Abstract: Poster Presentations |


Alex C. Spyropoulos, MD*; Mohamed Hussein, PhD; Jay Lin, PhD; David Battleman, MD
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Lovelace Medical Center, Albuquerque, NM


Chest. 2008;134(4_MeetingAbstracts):p37001. doi:10.1378/chest.134.4_MeetingAbstracts.p37001
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PURPOSE: Despite the availability of national guidelines for venous thromboembolism (VTE) prophylaxis, the clinical and economic burden of VTE in the United States (US) remains high. This study assesses the real-world rate of VTE prophylaxis in medically ill inpatients and outpatients in the US, and identifies independent risk factors for VTE in this population.

METHODS: Data were extracted from PharMetrics database. Patients were included if they had a hospitalization claim, between January 2001 and December 2005, for cancer, congestive heart failure (CHF), severe infectious disease (SID), or lung disease; and were aged ≥40 years. Discharges with <12 months of complete records prior to the index hospitalization claim date were excluded. VTE rate, VTE type, and time to VTE were calculated and compared between diagnoses groups. Independent predictors of VTE occurrence were also investigated using logistic regression analysis.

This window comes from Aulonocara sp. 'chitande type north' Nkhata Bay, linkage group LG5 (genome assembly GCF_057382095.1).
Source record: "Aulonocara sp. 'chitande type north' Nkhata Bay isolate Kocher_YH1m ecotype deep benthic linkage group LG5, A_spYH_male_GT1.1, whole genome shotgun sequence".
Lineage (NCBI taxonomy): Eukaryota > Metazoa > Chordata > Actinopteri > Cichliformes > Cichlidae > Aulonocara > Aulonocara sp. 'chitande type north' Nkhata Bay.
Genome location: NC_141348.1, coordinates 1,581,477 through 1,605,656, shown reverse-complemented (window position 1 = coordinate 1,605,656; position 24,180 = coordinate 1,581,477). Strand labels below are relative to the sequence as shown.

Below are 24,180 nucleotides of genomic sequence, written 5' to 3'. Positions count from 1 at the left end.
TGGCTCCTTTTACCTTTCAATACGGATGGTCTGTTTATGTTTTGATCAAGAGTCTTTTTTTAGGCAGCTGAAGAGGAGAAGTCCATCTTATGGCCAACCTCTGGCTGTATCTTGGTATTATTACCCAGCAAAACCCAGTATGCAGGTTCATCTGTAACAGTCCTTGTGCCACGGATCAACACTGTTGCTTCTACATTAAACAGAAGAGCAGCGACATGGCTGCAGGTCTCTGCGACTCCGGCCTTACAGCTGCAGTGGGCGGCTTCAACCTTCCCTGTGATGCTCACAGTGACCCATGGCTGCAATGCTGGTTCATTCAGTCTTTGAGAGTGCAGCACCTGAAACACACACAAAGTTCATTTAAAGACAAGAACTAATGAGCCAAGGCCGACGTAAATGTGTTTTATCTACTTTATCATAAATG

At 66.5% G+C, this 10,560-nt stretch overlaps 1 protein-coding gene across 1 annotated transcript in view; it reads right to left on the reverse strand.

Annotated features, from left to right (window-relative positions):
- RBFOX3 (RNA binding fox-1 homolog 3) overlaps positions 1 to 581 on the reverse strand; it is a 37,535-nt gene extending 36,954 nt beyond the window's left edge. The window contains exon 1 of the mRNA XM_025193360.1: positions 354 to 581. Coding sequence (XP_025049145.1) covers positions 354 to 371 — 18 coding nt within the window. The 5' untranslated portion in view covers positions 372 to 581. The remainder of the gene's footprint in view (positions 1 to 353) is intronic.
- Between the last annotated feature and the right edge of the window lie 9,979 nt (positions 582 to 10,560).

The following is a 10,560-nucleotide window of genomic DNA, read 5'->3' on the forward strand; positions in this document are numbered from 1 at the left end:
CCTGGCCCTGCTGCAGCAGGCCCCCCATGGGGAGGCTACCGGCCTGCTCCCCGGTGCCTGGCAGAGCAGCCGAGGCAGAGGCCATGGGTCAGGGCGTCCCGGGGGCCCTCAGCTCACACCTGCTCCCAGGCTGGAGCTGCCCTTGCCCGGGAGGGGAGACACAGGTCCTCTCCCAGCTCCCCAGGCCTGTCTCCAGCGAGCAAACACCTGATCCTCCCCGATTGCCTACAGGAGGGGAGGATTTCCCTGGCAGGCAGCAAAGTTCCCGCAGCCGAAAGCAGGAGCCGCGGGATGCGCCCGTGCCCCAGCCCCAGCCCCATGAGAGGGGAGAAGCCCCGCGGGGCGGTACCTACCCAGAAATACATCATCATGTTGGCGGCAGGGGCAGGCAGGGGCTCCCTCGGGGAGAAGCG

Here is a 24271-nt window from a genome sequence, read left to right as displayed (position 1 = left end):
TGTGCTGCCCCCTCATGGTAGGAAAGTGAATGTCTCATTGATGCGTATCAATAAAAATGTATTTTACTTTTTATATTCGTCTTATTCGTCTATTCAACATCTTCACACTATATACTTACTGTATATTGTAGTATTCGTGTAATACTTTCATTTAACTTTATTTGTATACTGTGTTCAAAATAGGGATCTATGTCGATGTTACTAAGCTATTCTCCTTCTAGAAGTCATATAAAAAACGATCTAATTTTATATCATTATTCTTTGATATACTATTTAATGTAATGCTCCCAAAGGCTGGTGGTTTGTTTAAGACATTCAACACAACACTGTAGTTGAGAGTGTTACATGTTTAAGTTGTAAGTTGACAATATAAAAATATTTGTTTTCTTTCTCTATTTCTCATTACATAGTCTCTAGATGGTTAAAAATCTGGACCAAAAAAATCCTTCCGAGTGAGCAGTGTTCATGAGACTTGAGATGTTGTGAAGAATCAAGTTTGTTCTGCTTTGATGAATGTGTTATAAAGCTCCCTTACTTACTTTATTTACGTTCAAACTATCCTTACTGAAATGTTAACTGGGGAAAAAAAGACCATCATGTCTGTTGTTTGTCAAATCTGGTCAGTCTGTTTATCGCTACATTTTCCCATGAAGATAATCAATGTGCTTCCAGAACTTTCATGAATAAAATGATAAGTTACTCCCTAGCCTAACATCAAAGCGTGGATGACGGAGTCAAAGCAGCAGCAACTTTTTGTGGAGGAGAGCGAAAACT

RESULTS: A total of 158,325 patients met the study criteria. CHF patients received the highest level of prophylaxis (13.1%), with less than 5% of patients in each of the remaining groups receiving prophylaxis. The total incidence of VTE was 5.6%, with the highest incidence occurring in the cancer patients (7.6%). Overall, the median time to VTE was 74 days, with the shortest time observed in the SID patients (62 days) and the longest time in the CHF patients (126 days). Independent predictors of VTE were: a pre-index VTE (odds ratio [OR] 9.06, 95% confidence interval [CI] 8.28–9.91), a primary diagnosis of cancer compared with a diagnosis of SID (OR 1.34, 95% CI 1.24–1.46), increased length of index hospitalization (OR 1.04, 95% CI 1.03–1.04), and having a higher pre-index Charlson comorbidity score (OR 1.03, 95% CI 1.01–1.04).

CONCLUSION: US commercially insured medical patients are not only at risk of VTE during hospitalization, but remain at risk post-discharge.

CLINICAL IMPLICATIONS: Initiatives from the Joint Commission are under way to address this issue in hospitalized patients, with the aim of reducing the clinical and economic burden of VTE.

DISCLOSURE: Alex Spyropoulos, Grant monies (from industry related sources) David Battleman, Mohamed Hussein - employees of IMS Health which received funding to perform the analysis from sanofi-aventis US, Inc.; Employee Jay Lin - employee sanofi-aventis, US Inc.; Consultant fee, speaker bureau, advisory committee, etc. Alex Spyropoulos - consultant to sanofi-aventis, boehringer-ingelheim; speakers bureau for Eisai Inc.; Other Financial and editorial support for this publication was provided by sanofi-aventis US, Inc.; No Product/Research Disclosure Information

Tuesday, October 28, 2008

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